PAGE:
Billing Rules Change when the Patient Isn’t Present

Know the best coding approach when a family member or caretaker is present on a patient’s behalf.

Typically, insurers (including Medicare) will not cover an evaluation and management (E/M) service with a patient’s family or caretaker(s) if the patient is not present. In such a case, the best approach to ensure reimbursement is to not file a claim with insurance, but rather to bill the family member(s) who are present for the visit.

You should inform the family member(s) that the service is not billable to the insurance company, and therefore will be provided at his or her expense. Explain this prior to scheduling the appointment, so there are no surprises when the bill arrives. If the family member/caretaker isn’t a patient, obtain his or her demographic information so you may enter it into your practice management system.

Evaluation and Management – CEMC

Select E/M Codes Based on Time

You may report visits with family members and caretakers using typical E/M service codes, based on time. Per CPT® instructions:

When counseling and/or coordination of care dominates (more than 50 percent) the encounter with the patient and/or family (face-to-face time in the office or other outpatient setting on floor/unit time in the hospital or nursing facility) then time shall be considered a key or controlling factor to qualify for a particular level of E/M service. This includes time spent with parties who have assumed responsibility for the care of the patient or decision-making whether or not they are family members (e.g., foster parents, person acting in loco parentis, legal guardian). The extent of counseling and/or coordination of care must be documented in the patient’s medical record.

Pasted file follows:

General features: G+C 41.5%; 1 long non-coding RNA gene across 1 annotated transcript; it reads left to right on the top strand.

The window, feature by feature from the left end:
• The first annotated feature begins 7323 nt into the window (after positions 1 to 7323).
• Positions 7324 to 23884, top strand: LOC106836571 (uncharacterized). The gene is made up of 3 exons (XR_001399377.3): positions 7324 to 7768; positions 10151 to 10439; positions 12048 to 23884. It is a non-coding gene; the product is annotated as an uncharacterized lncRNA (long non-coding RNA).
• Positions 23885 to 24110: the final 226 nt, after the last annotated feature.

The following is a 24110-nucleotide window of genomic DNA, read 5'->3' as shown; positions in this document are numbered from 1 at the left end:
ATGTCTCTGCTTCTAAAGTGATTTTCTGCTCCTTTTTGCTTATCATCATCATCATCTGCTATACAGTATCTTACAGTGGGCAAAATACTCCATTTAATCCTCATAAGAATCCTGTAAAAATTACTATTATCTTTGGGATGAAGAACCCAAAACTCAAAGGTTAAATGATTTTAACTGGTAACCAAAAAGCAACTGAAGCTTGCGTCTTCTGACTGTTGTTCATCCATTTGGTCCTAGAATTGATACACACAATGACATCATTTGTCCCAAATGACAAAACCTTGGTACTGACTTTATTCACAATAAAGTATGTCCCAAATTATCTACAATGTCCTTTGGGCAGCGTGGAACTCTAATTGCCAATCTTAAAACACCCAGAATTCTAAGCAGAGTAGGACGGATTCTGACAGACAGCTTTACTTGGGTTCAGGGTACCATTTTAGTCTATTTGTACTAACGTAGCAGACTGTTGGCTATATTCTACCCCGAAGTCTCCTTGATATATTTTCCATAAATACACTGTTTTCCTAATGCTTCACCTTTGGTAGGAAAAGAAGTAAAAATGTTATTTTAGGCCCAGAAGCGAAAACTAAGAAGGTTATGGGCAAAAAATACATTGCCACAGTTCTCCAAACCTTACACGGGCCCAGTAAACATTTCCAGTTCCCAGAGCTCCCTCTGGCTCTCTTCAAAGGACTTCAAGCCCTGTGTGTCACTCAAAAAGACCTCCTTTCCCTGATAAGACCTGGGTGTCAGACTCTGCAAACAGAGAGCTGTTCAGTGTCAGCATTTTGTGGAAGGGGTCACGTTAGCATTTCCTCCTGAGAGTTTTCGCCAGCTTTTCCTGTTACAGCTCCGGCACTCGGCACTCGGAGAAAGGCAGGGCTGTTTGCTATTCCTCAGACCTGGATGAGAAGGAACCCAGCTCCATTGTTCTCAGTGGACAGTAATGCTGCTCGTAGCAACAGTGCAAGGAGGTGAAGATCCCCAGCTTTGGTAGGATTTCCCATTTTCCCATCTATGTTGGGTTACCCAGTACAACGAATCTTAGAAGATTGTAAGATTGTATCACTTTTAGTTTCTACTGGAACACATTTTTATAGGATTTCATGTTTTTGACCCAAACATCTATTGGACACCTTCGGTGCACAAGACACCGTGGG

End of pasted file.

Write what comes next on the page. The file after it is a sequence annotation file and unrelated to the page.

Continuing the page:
Counseling is a discussion with a patient and/or family concerning one or more of the following:

  • Diagnostic results, impression, and/or recommended diagnostic studies
  • Prognosis
  • Risk and benefits of management (treatment) options
  • Instructions for management (treatment) and/or follow up
  • Importance of compliance with chosen management (treatment) options
  • Risk factor reduction
  • Patient and family education

The provider should document in the medical record, all pertinent information discussed during the session. For example, “30 minutes of counseling” isn’t sufficient. Instead, the provider should summarize the discussion that comprises the counseling or coordination of care. In a best-case scenario, the provider also will document the beginning and ending time of the counseling and/or coordination of care, and the beginning and ending time for the overall face-to-face visit.

Because the patient is the focus of the visit, you should bill an established level of E/M visit (e.g., 99211–99215). When reporting E/M services by time (rather than the key components of history, exam, and medical decision-making), use CPT® “reference times” to determine an appropriate E/M service level.

99211 = 5 minutes

99212 = 10 minutes

99213 = 15 minutes

99214 = 25 minutes

99215 = 40 minutes